Time Warner Cable on your Apple TV? It may be closer than you think!

Apple close to deal with Time Warner Cable for channels on Apple TV

Reports suggest that Apple is currently in negotiations with Time Warner Cable to give subscribers access to channels through the Apple TV, with both parties getting close to a deal. It's long been rumored that Apple was negotiating with cable providers for content, and Time Warner Cable in particular, but talks have been difficult. According to Bloomberg, Apple is hiring Pete Distad from Hulu in order to get deals hammered out.

The companies plan to announce an agreement within a few months, said the people, who asked not to be identified because the talks are private. The iPhone maker is also hiring Pete Distad from online-video service Hulu, where he was senior vice president in charge of marketing and distribution, to help Apple executives in negotiations with media and cable companies, two people with familiar with the matter said.

Distad being brought aboard is interesting. Eddie Cue, Apple's SVP of Internet Software and Services, has been known to handle content negotiations in the past with music labels and movie studios. But cable companies are a different beast entirely. In the end they're the middle men of content, and no doubt want to make sure that they have a deal in place that isn't a threat to their relationship with content providers. Distad, with his experience at Hulu, should be able to help craft a deal that will satisfy the cable companies.

We don't know what shape Time Warner's offering on the Apple TV could take. It could be a TV-based version of their current streaming offering, which lets customers view a select group of channels from their iOS devices, or a more full-featured service. The deal is expected to be announced withing the next few months. We're all keen for more from our Apple TV, but is this the sort of more you're looking for?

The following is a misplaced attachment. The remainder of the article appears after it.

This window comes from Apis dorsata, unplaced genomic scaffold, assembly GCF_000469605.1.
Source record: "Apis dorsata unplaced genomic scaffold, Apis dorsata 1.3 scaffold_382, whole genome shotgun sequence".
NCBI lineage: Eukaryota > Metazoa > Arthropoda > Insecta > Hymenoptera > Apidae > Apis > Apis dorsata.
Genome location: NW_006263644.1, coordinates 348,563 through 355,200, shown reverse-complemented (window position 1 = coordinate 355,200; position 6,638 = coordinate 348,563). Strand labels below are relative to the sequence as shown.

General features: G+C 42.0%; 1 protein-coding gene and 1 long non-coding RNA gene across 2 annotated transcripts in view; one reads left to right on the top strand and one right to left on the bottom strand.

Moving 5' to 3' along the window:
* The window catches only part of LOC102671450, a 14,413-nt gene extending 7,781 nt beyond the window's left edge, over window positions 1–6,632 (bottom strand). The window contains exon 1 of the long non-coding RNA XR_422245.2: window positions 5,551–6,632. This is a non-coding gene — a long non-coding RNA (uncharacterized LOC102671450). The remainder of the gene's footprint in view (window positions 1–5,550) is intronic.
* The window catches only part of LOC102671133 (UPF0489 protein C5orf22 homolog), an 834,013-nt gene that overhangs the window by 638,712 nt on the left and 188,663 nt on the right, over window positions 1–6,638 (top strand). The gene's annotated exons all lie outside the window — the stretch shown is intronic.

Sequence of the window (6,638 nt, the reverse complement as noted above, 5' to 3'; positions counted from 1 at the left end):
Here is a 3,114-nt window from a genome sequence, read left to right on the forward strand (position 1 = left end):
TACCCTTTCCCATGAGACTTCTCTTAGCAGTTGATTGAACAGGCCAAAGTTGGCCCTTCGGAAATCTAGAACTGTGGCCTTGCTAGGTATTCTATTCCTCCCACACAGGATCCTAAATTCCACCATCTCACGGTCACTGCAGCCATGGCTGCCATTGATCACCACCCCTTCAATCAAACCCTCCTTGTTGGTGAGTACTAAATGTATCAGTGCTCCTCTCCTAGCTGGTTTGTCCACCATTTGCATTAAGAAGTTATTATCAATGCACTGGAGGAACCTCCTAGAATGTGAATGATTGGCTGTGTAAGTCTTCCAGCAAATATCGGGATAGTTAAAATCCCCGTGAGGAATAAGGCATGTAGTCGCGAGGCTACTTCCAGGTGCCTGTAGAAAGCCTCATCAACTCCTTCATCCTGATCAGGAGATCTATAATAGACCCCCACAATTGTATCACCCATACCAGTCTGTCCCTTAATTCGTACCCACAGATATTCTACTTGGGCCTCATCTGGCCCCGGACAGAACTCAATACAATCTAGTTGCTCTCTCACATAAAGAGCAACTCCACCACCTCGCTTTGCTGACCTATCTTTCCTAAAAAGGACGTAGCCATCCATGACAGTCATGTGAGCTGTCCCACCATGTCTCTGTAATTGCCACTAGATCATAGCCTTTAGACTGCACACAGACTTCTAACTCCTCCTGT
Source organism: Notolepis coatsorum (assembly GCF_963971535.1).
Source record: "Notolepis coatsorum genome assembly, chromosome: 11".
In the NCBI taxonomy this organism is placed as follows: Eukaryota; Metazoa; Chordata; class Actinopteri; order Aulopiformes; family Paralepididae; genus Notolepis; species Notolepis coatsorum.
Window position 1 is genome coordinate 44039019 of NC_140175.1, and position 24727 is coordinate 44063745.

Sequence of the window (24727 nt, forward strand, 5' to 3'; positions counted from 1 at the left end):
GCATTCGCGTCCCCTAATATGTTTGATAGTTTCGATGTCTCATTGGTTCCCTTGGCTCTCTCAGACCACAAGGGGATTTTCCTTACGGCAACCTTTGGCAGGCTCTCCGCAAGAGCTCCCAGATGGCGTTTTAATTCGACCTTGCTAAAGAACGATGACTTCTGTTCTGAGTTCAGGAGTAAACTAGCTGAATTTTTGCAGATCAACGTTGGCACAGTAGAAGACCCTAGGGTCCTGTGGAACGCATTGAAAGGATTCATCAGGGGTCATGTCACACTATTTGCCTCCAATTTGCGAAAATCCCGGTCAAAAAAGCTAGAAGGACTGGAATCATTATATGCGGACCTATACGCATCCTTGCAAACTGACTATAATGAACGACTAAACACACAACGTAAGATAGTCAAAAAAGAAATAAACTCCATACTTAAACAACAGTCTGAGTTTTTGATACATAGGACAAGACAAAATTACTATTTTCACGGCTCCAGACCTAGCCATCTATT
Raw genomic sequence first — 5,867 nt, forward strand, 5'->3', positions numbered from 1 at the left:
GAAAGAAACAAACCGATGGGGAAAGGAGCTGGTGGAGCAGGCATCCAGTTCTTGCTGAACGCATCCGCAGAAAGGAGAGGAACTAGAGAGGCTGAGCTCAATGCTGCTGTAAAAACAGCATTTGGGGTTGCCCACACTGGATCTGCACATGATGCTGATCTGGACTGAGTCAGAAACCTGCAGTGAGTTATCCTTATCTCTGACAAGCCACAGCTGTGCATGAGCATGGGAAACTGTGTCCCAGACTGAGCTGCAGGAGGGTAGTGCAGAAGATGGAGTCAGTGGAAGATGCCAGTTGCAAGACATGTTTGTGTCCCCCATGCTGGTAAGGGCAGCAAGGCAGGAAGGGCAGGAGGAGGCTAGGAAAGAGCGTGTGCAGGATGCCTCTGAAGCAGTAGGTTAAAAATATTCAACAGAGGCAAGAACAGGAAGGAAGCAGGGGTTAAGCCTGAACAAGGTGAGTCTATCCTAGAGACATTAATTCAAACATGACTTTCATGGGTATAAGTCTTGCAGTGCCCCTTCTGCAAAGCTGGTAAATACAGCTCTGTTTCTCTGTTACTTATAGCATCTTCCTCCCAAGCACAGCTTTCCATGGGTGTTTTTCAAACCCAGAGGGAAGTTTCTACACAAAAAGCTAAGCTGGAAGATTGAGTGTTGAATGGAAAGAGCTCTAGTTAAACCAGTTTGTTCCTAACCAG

Source: Bloomberg

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Joseph Keller

Joseph Keller is a news reporter for iMore. He's also chilling out and having a sandwich.

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Reader comments

Time Warner Cable on your Apple TV? It may be closer than you think!

5 Comments

If it's anything like what they did for Roku, it's useless.. You have to have a cable package to use it.. I want ala-cart, or a cheeper streaming only, package.

I'm not going to pay for cable. ;p I've cut the cord.. not going back.

This isn't interesting at all if it requires a cable package. It may be of interest if it's geared more toward secondary TVs when you don't want to have to pay for additional equipment. I don't know how TWC works, but with Dish you have to pay for additional Joeys if you have more than one secondary TV.

With that said, I'm basically a cord never despite having access to Dish. I watch 99% of all TV online via tv, Roku, and various iOS apps. There's really no way for cable providers to tempt me with this kind of offering unless it's a streaming only plan that's priced at no more than ten dollars per month. And even then it's gonna be a tough sale since TWC cable lineup sucks in comparison to Dish.

Share the sentiment of the first two folks: This is pointless for those of us who are using the AppleTV to eliminate the need for a cable subscription. And if I still had a subscription, I wouldn't need an AppleTV.

Let me buy individual channels a la carte, and then we can talk about progress.

Everyone for the most part wouldn't care about this as TWC will require the subscription to cable in order to access it. A complete waste of Apples time.

I would not be shocked if this were an attempt to 1) take advantage of future apps on the AppleTV and 2) as an way into selling Apple Televisions when they come out with an AT&T-like exclusivity over other cable and satellite providers (though I don't see a 4 year agreement, 1 year tops). Plus, it would put some juice into TWC's Signature Home package which lacks a premium hardware option to make it attractive.

For Apple, it would pull tens of thousands of Samsung set top boxes out of the market and open the door to replacing them with sold or rented AppleTV's. In addition, it opens another distribution and deliver channel for AppleTV and future television products.

The iPhone proves that while Apple loves to disrupt new markets they also take a very conservative approach to doing so by getting controlled feedback, ensuring quality and slowly turning up the dial on production. An agreement with TWC would allow them to do just that.